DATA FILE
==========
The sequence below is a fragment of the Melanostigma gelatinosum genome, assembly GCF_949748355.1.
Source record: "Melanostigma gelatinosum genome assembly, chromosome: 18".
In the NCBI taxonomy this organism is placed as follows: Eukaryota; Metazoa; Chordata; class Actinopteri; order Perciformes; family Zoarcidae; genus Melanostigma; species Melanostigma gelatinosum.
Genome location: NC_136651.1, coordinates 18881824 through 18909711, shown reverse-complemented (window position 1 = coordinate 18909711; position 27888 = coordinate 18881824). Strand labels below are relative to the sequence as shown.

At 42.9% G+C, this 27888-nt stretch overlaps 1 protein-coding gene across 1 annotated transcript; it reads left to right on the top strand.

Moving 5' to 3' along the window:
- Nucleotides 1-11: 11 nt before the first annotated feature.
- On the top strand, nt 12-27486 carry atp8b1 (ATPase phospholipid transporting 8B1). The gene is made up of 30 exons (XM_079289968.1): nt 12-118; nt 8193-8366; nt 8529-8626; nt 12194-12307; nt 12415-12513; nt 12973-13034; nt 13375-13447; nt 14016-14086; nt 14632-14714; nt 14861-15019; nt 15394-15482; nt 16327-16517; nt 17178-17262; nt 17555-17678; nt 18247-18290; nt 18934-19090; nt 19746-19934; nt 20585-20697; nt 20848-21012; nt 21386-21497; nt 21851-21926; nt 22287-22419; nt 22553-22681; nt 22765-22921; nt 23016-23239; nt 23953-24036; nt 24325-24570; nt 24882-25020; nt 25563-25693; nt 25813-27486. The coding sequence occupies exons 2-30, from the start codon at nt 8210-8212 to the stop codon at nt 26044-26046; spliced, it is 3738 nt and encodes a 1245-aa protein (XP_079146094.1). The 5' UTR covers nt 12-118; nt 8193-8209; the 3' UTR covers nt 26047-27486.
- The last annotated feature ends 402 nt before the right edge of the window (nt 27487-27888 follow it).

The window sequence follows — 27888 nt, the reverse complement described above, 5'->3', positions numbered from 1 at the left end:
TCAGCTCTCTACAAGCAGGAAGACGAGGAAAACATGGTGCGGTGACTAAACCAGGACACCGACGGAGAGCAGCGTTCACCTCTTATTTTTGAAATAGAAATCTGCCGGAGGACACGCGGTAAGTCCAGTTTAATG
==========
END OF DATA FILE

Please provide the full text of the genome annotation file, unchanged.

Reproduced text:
The sequence below is a fragment of the Melanostigma gelatinosum genome, assembly GCF_949748355.1.
Source record: "Melanostigma gelatinosum genome assembly, chromosome: 18".
In the NCBI taxonomy this organism is placed as follows: Eukaryota; Metazoa; Chordata; class Actinopteri; order Perciformes; family Zoarcidae; genus Melanostigma; species Melanostigma gelatinosum.
Genome location: NC_136651.1, coordinates 18881824 through 18909711, shown reverse-complemented (window position 1 = coordinate 18909711; position 27888 = coordinate 18881824). Strand labels below are relative to the sequence as shown.

At 42.9% G+C, this 27888-nt stretch overlaps 1 protein-coding gene across 1 annotated transcript; it reads left to right on the top strand.

Moving 5' to 3' along the window:
- Nucleotides 1-11: 11 nt before the first annotated feature.
- On the top strand, nt 12-27486 carry atp8b1 (ATPase phospholipid transporting 8B1). The gene is made up of 30 exons (XM_079289968.1): nt 12-118; nt 8193-8366; nt 8529-8626; nt 12194-12307; nt 12415-12513; nt 12973-13034; nt 13375-13447; nt 14016-14086; nt 14632-14714; nt 14861-15019; nt 15394-15482; nt 16327-16517; nt 17178-17262; nt 17555-17678; nt 18247-18290; nt 18934-19090; nt 19746-19934; nt 20585-20697; nt 20848-21012; nt 21386-21497; nt 21851-21926; nt 22287-22419; nt 22553-22681; nt 22765-22921; nt 23016-23239; nt 23953-24036; nt 24325-24570; nt 24882-25020; nt 25563-25693; nt 25813-27486. The coding sequence occupies exons 2-30, from the start codon at nt 8210-8212 to the stop codon at nt 26044-26046; spliced, it is 3738 nt and encodes a 1245-aa protein (XP_079146094.1). The 5' UTR covers nt 12-118; nt 8193-8209; the 3' UTR covers nt 26047-27486.
- The last annotated feature ends 402 nt before the right edge of the window (nt 27487-27888 follow it).

The window sequence follows — 27888 nt, the reverse complement described above, 5'->3', positions numbered from 1 at the left end:
TCAGCTCTCTACAAGCAGGAAGACGAGGAAAACATGGTGCGGTGACTAAACCAGGACACCGACGGAGAGCAGCGTTCACCTCTTATTTTTGAAATAGAAATCTGCCGGAGGACACGCGGTAAGTCCAGTTTAATG